(?) MFN: Is laser peening affordable?

(!) J. D.: Absolutely! We have worked diligently to reduce the cost over the past 10 years. With support from the U.S. Air Force and U.S. Army Manufacturing Technology programs, we have been able to significantly reduce the cost of laser peening and to increase the process throughput.  Also, we continue to invest in the technology to further decrease the cost and increase the production throughput. This is allowing us to reach markets which are more cost sensitive. Laser peening is more expensive than shot peening, but it does a superior job of extending part life.

LaserPeen® processing is affordable for most applications where a critical need exists to improve fatigue performance, especially when the full life cycle costs and consequences of catastrophic failures are considered.

(?) MFN: What is the history of LSP Technologies and LaserPeen® processing?

(!) J. D.: I founded LSP Technologies in 1995 in response to an urgent need by GE Aircraft Engines and the U.S. Air Force to build and implement production laser peening systems for laser peening of gas turbine engine blades for the B1-B Lancer. Laser peening technology was invented at Battelle in the early 1970s, but commercialization was slow until a critical need arose, and improved laser systems were developed and hardened for production applications..

In the early 1990s, the B-1B Lancer's F101 engine began experiencing failures of titanium turbine blades due to foreign object damage (FOD) caused by hard objects ingested into the engine.  Several catastrophic engine failures occurred from fatigue cracks, which initiated at FOD damage sites along the leading edge of the first stage fan blade.  In several cases, chunks of blades broke loose and caused irreparable damage to the engines.

To avoid grounding the B-1 fleet during this time, the Air Force required a manual inspection of all the fan blades.  Crew chiefs were required to conduct an inspection of the leading edge of each blade prior to the first flight of the day. These time-consuming leading edge inspections involved rubbing the leading edge with cotton balls, cotton gloves and even dental floss.  If a single snag was detected, the blade was replaced prior to the next flight.  In 1994, over one million man-hours at a cost of about $10 million per year were required to complete the engine inspections and keep the B-1 flying.

The Air Force ManTech Program, working with General Electric Aircraft Engines (GEAE) and LSP Technologies, Inc. determined that laser peening was the best solution to increase the durability of the titanium fan blades and decrease their sensitivity to FOD.  Laser peening was shown to maintain the fatigue performance of damaged blades, to equal to or better than new, undamaged blades.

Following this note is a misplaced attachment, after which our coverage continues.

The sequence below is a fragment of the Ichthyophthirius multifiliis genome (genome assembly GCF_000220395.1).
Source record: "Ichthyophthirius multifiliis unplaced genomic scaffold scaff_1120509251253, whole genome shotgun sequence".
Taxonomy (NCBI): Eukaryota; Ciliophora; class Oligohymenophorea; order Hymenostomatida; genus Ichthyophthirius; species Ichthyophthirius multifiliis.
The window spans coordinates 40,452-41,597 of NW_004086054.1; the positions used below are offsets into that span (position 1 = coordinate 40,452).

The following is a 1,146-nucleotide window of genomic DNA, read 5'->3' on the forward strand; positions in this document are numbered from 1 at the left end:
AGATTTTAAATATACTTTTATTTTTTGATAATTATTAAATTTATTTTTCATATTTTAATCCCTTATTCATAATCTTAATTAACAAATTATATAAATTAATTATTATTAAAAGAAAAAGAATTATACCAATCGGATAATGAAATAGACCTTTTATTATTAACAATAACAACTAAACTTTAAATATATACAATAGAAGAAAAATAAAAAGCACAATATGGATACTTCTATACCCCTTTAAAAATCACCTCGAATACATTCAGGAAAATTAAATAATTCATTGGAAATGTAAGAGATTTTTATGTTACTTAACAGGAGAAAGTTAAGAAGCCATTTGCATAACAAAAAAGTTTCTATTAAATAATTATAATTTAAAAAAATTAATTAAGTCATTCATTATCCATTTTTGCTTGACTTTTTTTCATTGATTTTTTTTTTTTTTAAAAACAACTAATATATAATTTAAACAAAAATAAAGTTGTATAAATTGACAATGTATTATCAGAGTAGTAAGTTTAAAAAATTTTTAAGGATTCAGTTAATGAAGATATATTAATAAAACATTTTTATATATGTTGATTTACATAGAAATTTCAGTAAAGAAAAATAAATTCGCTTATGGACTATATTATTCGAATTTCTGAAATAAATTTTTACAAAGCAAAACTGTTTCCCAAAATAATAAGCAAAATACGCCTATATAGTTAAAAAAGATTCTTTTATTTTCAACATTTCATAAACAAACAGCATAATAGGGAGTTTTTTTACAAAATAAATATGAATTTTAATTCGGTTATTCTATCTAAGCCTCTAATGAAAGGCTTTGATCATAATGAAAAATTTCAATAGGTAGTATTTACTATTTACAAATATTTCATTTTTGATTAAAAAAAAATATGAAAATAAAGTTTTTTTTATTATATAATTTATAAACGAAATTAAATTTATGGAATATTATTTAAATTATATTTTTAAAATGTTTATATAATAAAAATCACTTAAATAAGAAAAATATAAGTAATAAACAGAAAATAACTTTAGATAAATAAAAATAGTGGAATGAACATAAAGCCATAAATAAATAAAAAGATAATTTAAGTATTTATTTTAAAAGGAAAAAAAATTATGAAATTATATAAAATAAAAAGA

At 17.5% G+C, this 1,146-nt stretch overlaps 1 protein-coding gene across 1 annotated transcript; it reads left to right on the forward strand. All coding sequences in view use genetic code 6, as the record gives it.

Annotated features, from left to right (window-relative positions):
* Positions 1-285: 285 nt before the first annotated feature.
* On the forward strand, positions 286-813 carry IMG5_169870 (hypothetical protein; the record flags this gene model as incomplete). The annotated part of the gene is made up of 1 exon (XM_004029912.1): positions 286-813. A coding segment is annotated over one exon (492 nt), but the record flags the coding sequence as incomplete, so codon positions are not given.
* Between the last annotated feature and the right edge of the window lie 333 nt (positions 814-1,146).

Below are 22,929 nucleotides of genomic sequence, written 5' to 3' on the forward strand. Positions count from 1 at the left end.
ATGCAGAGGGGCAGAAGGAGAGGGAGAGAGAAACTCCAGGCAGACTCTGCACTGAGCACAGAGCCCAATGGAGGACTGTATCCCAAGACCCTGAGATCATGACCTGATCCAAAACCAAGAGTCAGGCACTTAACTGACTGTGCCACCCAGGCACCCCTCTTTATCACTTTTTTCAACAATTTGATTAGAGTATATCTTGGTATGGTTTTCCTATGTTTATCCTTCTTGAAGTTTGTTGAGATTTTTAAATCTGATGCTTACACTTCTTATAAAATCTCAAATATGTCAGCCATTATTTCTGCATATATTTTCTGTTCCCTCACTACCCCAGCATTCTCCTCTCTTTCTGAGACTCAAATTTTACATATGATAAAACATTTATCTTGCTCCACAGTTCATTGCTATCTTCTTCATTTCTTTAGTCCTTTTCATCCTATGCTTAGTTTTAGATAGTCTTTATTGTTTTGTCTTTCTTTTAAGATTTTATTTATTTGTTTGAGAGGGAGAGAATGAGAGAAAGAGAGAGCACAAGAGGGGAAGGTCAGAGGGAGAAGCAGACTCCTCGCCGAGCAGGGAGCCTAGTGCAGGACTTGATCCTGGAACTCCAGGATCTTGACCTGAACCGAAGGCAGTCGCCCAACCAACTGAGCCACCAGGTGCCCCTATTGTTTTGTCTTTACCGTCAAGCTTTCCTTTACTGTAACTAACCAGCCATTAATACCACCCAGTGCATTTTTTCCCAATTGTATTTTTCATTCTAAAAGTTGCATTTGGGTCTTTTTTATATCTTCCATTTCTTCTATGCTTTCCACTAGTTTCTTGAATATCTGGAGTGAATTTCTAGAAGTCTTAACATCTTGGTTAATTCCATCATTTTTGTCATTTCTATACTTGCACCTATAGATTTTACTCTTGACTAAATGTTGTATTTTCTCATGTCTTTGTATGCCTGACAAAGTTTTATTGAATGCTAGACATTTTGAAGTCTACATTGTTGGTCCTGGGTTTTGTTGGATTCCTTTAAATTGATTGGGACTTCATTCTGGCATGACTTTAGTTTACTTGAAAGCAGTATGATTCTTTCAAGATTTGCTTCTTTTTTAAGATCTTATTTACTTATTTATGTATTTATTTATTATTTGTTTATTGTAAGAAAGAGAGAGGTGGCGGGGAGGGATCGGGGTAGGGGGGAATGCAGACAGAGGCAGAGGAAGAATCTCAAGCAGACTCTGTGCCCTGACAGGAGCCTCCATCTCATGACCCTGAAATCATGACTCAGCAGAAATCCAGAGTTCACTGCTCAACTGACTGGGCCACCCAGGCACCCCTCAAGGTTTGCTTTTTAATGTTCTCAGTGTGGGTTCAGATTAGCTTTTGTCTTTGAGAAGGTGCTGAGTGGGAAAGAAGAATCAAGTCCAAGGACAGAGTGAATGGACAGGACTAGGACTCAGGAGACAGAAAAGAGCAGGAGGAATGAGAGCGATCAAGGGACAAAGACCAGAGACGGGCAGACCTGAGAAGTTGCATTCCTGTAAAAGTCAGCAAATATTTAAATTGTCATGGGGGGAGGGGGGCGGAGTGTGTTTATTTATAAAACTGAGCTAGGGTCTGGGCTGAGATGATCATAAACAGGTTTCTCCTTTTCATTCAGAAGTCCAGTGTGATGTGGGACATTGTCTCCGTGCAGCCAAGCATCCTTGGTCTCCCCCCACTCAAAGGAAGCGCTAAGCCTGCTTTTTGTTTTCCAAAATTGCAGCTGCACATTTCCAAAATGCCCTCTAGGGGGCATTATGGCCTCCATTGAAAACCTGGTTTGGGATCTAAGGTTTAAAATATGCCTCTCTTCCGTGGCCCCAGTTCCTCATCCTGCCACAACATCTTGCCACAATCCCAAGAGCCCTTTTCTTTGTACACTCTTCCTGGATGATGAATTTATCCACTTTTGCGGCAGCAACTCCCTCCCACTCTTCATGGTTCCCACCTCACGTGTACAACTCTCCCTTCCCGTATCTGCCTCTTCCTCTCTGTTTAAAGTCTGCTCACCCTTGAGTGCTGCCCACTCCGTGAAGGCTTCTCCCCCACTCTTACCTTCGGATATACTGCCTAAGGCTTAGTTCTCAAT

Members of LSP Technologies’ staff developed the process for this first-ever production application, designed and delivered four laser peening systems for GEAE, and conducted a technology-transfer program to transition laser peening technology into GEAE production operations.

Based on this success, laser peening was also applied to turbine engine blades for the F110 engine used in the F-16 Falcon, which was experiencing problems with FOD-induced fatigue failures.

Laser peening has been cited as a major "success story" by the Air Force. The Air Force has estimated the cost savings benefit of laser peening to be more than $100 million to date, and the total benefit is expected to be in excess of $1 billion when applied to additional aircraft applications.
In 2001 LSP Technologies demonstrated the benefits of laser peening on what would become the world’s first commercial production application; the Trent 800 fan blade for Rolls-Royce.

In 2003, LSP Technologies began production LaserPeen® processing at our Dublin, OH, facility of integrally bladed rotors (IBRs) for Pratt & Whitney’s F119 engine that is used in the F/A-22 Raptor, the nation’s newest fighter aircraft.  This application of laser peening avoided a costly redesign, estimated at $10 million, and restored the high cycle fatigue strength and damage tolerance needed for the F119 IBRs.  Even more important, the impact on crew safety and mission readiness is very positive.

(?) MFN: What do you predict for the future for LaserPeen® processing?

(!) J. D.: There is a large market for LaserPeen® processing that extends to a variety of industrial arenas. As we drive the cost of the process lower with the introduction of our continuing technology developments, the process will be adopted by those industries that are extremely cost driven, but looking to add value for their customers.

(?) MFN: How important was it to your company to become AS9100 qualified?

(!) J. D.:  Our customers depend upon our ability to provide them quality products and services.  The AS9100 certification assures them that we adhere to specific rigorous procedures.

(?) MFN: Is LSP Technologies developing any other new technologies?

(!) J. D.: LSP Technologies is developing several technologies which have evolved from laser peening technology.

We are coming to the end of the development cycle for a revolutionary new inspection technology called laser bond inspection (LBI), which can be used for inspecting and assuring the quality of adhesive bonds used in next generation aircraft and unmanned vehicles, as well as repair patches applied to aging aircraft.  The integrity of adhesive joints is difficult or impossible to inspect by conventional X-ray or ultrasonic testing, which cannot detect "kissing bonds" or joints where the parts are in intimate contact, but have no structural strength.

We at MFN would like to thank Mr. Jeff Dulaney for this interview!